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A key feature of our product (which creates legal documents for companies) is our data room, which stores their corporate documents.

The data room has a large directory of pre-existing folders that can't be deleted - so when our product generates a document it goes to the right place. The user can also create their own folders and upload documents wherever they want to drop them.

Certain actions the user can take require providing documentation, which they can upload from their computer or pick from the data room.

Since we know what kind of document is needed, it could be tempting to simply let the user pick from a certain folder - (let's say they need to provide a board consent, any board consents we generate will be in Home > Corporate Governance > Board Consents>) But if the user created their own folder or uploaded a board consent into another folder, it would be a frustrating experience for them not to be able to pick that document.

On the other hand, it feels weird to make the user navigate their whole data-room file structure to find a document that we often know where it is.

I'm not sure how robust-vs-simple to make the document selection modal. I'm sure there has to be good patterns for this beyond Google Drive. Any suggestions?

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You'll want to figure out if your users are expecting to search or browse and design accordingly.

If a user knows a document exists and is likely to be the one they need, they are in "search-mode". Any interface you can build that facilitates finding a specific document as quickly as possible will be useful. It could be search boxes for file name, filters for extensions, putting user created folders at the top of a list, or it could be making a category for recently uploaded or previously used files.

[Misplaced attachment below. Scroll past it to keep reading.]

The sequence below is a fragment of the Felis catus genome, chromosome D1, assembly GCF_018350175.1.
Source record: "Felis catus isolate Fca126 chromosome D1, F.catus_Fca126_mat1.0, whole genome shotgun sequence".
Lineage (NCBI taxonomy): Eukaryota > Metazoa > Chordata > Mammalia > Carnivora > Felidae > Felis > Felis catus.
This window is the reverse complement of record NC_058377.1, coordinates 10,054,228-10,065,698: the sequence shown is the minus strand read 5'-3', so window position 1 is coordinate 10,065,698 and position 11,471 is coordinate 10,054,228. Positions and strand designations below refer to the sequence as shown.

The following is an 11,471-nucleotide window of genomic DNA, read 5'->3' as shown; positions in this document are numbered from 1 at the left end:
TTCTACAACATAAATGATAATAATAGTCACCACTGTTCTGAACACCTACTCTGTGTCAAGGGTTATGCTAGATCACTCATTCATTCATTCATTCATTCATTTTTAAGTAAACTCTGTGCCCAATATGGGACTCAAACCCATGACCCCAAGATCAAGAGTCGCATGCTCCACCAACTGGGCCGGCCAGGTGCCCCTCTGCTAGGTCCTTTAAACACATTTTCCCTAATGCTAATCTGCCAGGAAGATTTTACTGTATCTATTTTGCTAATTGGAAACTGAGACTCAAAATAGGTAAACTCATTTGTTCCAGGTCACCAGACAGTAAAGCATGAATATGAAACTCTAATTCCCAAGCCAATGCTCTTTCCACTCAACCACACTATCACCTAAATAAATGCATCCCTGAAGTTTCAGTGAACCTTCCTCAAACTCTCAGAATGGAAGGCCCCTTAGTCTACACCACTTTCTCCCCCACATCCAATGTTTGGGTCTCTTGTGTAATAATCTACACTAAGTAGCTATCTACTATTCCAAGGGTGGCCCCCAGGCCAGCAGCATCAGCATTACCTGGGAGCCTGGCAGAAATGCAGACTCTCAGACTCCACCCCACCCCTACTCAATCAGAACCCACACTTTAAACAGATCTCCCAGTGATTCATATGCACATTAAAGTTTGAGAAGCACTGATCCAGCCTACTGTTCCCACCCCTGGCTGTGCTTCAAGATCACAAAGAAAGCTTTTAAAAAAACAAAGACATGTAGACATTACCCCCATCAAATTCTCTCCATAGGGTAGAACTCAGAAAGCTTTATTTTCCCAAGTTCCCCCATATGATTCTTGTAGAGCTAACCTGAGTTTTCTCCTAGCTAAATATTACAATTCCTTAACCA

On the other hand, if your user might not know what their options are or if any of the docs meet their needs, they are in "browse-mode". This kind of interface should facilitate looking at many documents quickly to see if any of them are the right one because the user may or may not know what to search for. Even if they do, they won't know if they have the right doc if they've never seen it before or don't remember it. This interface would want fast document previews, a larger table with more metadata on each file, or suggestions of likely matches.

There are differences between these two approaches, but also a lot of overlap. Most interfaces try to split the difference and allow users to browse and search, but the result can be a more complicated UI than is required. Even if you have a mix of both use cases, you should try to pick one to prioritize. Scrolling to the end of a long file list and using the file at the end is probably fine for a browsing user, but very annoying for a searching user.

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